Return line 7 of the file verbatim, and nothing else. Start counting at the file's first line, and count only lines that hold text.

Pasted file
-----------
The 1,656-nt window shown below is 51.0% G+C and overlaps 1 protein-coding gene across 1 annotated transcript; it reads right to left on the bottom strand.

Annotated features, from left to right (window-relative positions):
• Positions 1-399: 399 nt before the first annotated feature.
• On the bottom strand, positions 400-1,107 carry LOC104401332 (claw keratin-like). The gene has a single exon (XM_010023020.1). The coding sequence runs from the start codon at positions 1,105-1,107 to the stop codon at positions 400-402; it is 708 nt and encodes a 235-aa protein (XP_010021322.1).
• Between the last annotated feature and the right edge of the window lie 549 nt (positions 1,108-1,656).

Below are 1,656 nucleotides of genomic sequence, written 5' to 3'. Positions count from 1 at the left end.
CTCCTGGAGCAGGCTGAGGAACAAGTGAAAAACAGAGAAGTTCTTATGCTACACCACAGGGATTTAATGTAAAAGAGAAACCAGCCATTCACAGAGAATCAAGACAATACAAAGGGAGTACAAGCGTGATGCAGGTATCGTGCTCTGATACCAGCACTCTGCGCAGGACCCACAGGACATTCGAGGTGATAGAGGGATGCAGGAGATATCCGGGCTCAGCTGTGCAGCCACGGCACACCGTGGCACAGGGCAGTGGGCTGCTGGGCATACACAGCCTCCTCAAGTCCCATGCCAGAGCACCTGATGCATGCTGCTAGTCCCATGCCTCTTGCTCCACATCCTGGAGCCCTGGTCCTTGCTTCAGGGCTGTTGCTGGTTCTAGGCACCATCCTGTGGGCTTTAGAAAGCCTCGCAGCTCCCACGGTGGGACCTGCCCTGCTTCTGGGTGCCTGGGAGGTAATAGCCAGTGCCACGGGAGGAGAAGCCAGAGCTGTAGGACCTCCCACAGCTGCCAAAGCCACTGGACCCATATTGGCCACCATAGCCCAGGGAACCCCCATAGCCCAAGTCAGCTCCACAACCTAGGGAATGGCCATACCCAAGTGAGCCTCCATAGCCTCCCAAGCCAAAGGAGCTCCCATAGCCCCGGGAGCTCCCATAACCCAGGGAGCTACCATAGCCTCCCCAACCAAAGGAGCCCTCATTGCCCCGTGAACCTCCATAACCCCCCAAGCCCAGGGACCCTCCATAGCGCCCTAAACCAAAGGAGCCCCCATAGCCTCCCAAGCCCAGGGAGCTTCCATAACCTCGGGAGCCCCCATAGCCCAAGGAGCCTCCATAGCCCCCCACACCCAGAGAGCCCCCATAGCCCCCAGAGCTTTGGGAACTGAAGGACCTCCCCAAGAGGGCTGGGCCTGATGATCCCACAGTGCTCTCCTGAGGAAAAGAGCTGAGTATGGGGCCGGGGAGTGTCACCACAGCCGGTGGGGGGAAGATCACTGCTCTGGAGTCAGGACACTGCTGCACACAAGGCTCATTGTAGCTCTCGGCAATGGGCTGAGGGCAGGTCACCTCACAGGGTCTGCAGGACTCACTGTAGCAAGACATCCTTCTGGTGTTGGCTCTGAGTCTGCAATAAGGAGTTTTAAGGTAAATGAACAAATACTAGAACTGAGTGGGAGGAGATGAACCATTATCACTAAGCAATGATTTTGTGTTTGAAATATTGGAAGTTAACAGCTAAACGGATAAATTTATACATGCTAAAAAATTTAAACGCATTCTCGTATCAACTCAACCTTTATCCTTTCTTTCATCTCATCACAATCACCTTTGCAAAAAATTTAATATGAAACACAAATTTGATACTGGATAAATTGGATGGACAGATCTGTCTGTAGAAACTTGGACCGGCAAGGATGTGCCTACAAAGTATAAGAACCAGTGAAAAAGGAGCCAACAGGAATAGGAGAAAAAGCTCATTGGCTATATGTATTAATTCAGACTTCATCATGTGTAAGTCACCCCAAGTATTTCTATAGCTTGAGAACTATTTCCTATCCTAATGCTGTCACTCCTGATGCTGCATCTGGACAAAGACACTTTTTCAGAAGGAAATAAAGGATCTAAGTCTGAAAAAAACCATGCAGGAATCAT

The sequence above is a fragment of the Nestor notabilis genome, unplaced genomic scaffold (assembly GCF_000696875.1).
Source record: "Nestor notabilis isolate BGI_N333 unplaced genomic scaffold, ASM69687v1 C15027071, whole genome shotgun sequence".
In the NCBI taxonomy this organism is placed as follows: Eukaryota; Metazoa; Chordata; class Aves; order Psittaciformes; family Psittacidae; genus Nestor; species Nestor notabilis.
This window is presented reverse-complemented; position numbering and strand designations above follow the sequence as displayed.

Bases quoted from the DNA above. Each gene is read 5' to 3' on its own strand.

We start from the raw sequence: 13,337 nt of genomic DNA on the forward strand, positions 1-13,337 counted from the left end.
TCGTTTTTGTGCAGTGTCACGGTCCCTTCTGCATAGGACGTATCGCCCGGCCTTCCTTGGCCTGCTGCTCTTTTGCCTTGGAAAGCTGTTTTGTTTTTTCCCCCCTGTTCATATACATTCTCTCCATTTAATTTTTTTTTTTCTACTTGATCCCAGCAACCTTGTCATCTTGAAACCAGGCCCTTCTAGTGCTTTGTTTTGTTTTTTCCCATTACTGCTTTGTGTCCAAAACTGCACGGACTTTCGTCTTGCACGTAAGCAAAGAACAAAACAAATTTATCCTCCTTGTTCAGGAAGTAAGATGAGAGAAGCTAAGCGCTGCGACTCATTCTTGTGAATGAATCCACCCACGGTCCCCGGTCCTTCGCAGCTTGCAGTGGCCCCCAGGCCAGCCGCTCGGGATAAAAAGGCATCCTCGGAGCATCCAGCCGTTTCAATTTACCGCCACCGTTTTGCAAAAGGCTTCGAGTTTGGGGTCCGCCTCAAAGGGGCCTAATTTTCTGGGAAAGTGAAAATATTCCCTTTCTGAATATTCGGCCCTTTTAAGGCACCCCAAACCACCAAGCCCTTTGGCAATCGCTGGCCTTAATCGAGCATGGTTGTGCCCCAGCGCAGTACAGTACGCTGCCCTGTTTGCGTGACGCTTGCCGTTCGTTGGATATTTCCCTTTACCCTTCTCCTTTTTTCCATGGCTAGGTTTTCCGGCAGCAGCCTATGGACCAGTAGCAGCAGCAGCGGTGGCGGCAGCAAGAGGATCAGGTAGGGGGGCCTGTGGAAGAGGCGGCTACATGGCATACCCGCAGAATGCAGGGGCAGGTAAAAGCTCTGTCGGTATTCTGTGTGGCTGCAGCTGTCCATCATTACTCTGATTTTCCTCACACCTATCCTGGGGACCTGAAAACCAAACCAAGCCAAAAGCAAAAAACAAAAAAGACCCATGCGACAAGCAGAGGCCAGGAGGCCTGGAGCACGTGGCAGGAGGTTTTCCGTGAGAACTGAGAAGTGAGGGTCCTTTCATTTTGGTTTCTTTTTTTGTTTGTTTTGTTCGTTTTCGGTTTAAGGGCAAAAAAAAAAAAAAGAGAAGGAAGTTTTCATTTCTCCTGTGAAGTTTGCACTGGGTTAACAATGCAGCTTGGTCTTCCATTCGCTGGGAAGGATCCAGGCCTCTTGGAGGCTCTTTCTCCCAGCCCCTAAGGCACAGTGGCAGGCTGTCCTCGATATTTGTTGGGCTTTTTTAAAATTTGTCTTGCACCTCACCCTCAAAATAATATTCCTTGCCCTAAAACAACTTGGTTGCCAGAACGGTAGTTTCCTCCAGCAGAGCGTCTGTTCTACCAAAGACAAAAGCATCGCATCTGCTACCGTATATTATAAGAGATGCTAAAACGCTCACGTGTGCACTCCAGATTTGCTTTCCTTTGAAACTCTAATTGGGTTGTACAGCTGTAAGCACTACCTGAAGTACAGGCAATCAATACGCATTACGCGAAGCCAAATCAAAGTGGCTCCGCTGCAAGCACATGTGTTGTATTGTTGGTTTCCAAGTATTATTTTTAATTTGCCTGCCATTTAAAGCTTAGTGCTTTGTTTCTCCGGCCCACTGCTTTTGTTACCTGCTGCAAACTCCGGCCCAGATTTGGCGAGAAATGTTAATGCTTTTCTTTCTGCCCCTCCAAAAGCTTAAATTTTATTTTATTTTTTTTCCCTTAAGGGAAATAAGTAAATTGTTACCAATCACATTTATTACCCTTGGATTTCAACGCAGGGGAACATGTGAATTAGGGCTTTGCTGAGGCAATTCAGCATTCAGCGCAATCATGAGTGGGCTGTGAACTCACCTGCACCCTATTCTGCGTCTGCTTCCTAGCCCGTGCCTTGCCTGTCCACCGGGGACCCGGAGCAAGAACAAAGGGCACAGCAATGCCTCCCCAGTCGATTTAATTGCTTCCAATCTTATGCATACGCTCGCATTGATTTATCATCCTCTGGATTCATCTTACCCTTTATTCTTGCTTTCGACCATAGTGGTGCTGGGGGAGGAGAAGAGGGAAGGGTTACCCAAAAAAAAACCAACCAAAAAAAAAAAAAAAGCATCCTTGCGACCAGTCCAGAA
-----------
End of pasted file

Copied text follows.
CTCCTGGAGCAGGCTGAGGAACAAGTGAAAAACAGAGAAGTTCTTATGCTACACCACAGGGATTTAATGTAAAAGAGAAACCAGCCATTCACAGAGAATCAAGACAATACAAAGGGAGTACAAGCGTGATGCAGGTATCGTGCTCTGATACCAGCACTCTGCGCAGGACCCACAGGACATTCGAGGTGATAGAGGGATGCAGGAGATATCCGGGCTCAGCTGTGCAGCCACGGCACACCGTGGCACAGGGCAGTGGGCTGCTGGGCATACACAGCCTCCTCAAGTCCCATGCCAGAGCACCTGATGCATGCTGCTAGTCCCATGCCTCTTGCTCCACATCCTGGAGCCCTGGTCCTTGCTTCAGGGCTGTTGCTGGTTCTAGGCACCATCCTGTGGGCTTTAGAAAGCCTCGCAGCTCCCACGGTGGGACCTGCCCTGCTTCTGGGTGCCTGGGAGGTAATAGCCAGTGCCACGGGAGGAGAAGCCAGAGCTGTAGGACCTCCCACAGCTGCCAAAGCCACTGGACCCATATTGGCCACCATAGCCCAGGGAACCCCCATAGCCCAAGTCAGCTCCACAACCTAGGGAATGGCCATACCCAAGTGAGCCTCCATAGCCTCCCAAGCCAAAGGAGCTCCCATAGCCCCGGGAGCTCCCATAACCCAGGGAGCTACCATAGCCTCCCCAACCAAAGGAGCCCTCATTGCCCCGTGAACCTCCATAACCCCCCAAGCCCAGGGACCCTCCATAGCGCCCTAAACCAAAGGAGCCCCCATAGCCTCCCAAGCCCAGGGAGCTTCCATAACCTCGGGAGCCCCCATAGCCCAAGGAGCCTCCATAGCCCCCCACACCCAGAGAGCCCCCATAGCCCCCAGAGCTTTGGGAACTGAAGGACCTCCCCAAGAGGGCTGGGCCTGATGATCCCACAGTGCTCTCCTGAGGAAAAGAGCTGAGTATGGGGCCGGGGAGTGTCACCACAGCCGGTGGGGGGAAGATCACTGCTCTGGAGTCAGGACACTGCTGCACACAAGGCTCATTGTAGCTCTCGGCAATGGGCTGAGGGCAGGTCACCTCACAGGGTCTGCAGGACTCACTGTAGCAAGACATCCTTCTGGTGTTGGCTCTGAGTCTGCAATAAGGAGTTTTAAGGTAAATGAACAAATACTAGAACTGAGTGGGAGGAGATGAACCATTATCACTAAGCAATGATTTTGTGTTTGAAATATTGGAAGTTAACAGCTAAACGGATAAATTTATACATGCTAAAAAATTTAAACGCATTCTCGTATCAACTCAACCTTTATCCTTTCTTTCATCTCATCACAATCACCTTTGCAAAAAATTTAATATGAAACACAAATTTGATACTGGATAAATTGGATGGACAGATCTGTCTGTAGAAACTTGGACCGGCAAGGATGTGCCTACAAAGTATAAGAACCAGTGAAAAAGGAGCCAACAGGAATAGGAGAAAAAGCTCATTGGCTATATGTATTAATTCAGACTTCATCATGTGTAAGTCACCCCAAGTATTTCTATAGCTTGAGAACTATTTCCTATCCTAATGCTGTCACTCCTGATGCTGCATCTGGACAAAGACACTTTTTCAGAAGGAAATAAAGGATCTAAGTCTGAAAAAAACCATGCAGGAATCAT